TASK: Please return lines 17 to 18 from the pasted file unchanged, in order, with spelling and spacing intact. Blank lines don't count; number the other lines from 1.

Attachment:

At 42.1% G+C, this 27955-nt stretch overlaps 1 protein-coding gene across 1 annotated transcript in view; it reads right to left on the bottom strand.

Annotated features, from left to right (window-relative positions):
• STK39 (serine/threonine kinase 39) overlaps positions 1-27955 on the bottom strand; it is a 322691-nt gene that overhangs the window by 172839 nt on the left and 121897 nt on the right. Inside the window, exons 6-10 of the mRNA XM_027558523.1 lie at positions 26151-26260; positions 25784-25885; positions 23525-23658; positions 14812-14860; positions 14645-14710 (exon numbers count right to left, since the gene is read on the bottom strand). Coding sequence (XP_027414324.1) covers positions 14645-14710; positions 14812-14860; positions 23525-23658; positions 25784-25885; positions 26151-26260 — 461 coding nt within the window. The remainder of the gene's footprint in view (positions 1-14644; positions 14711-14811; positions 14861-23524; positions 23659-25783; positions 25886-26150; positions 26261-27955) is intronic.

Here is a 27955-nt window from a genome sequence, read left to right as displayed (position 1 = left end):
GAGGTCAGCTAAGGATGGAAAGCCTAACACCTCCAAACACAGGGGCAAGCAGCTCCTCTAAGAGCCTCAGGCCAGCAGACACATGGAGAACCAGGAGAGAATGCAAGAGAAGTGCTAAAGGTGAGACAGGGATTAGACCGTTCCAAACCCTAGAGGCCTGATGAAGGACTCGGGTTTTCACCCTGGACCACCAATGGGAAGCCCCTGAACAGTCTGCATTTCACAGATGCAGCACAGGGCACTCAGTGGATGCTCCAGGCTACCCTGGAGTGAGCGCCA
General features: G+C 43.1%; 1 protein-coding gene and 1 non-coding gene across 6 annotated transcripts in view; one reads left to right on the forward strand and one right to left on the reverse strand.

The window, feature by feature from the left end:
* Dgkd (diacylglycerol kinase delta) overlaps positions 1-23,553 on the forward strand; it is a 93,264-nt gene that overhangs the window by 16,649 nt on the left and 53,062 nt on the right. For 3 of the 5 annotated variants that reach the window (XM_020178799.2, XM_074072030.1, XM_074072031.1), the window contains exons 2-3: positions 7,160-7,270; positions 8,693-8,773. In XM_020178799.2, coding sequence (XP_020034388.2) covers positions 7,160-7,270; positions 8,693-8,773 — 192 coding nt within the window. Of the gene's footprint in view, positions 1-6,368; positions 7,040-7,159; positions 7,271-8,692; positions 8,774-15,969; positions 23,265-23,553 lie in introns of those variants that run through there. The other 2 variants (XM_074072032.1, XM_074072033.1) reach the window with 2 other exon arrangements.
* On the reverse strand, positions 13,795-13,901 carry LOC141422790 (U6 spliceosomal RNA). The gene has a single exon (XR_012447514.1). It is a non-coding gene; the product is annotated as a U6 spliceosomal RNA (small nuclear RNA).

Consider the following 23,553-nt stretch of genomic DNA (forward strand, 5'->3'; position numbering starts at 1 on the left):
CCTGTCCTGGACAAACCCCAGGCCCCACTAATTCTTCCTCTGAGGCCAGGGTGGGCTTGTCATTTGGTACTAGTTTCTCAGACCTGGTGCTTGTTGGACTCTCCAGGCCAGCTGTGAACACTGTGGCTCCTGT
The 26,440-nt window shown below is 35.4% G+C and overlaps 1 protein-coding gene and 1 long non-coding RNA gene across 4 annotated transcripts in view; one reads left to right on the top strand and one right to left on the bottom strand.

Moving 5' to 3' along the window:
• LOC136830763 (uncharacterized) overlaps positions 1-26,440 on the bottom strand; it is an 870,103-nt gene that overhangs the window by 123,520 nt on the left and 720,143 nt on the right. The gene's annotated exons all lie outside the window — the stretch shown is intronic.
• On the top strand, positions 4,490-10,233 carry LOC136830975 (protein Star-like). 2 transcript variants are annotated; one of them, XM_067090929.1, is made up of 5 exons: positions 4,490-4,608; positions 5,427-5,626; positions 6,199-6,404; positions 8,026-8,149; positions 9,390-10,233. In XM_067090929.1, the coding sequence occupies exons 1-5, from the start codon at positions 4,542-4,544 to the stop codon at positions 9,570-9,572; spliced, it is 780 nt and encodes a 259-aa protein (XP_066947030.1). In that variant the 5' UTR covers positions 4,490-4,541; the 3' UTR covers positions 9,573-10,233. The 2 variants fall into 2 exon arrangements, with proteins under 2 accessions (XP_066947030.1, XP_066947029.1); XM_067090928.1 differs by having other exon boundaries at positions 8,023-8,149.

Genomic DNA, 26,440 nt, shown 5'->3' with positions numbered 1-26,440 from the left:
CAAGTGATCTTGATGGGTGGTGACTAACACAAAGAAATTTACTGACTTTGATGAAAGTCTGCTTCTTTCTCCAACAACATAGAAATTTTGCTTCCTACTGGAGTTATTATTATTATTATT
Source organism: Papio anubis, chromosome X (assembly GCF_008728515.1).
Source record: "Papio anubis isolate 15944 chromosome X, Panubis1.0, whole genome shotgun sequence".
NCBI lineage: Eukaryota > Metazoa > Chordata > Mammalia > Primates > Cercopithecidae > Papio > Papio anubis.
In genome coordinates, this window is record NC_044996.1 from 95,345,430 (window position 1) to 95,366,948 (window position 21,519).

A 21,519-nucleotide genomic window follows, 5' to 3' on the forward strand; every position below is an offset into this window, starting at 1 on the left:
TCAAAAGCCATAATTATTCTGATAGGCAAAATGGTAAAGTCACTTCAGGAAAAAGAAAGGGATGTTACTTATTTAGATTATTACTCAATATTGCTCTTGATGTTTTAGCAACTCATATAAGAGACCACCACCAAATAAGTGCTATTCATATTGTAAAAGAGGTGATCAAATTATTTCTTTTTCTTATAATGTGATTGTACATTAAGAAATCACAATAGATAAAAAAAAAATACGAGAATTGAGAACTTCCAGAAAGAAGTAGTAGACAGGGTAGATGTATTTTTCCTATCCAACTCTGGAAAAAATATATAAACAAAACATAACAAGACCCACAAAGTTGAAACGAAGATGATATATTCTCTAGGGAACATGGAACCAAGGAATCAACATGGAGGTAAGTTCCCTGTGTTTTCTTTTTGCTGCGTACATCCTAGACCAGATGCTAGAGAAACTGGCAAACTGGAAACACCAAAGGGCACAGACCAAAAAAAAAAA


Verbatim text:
CAAGTGATCTTGATGGGTGGTGACTAACACAAAGAAATTTACTGACTTTGATGAAAGTCTGCTTCTTTCTCCAACAACATAGAAATTTTGCTTCCTACTGGAGTTATTATTATTATTATT
Source organism: Papio anubis, chromosome X (assembly GCF_008728515.1).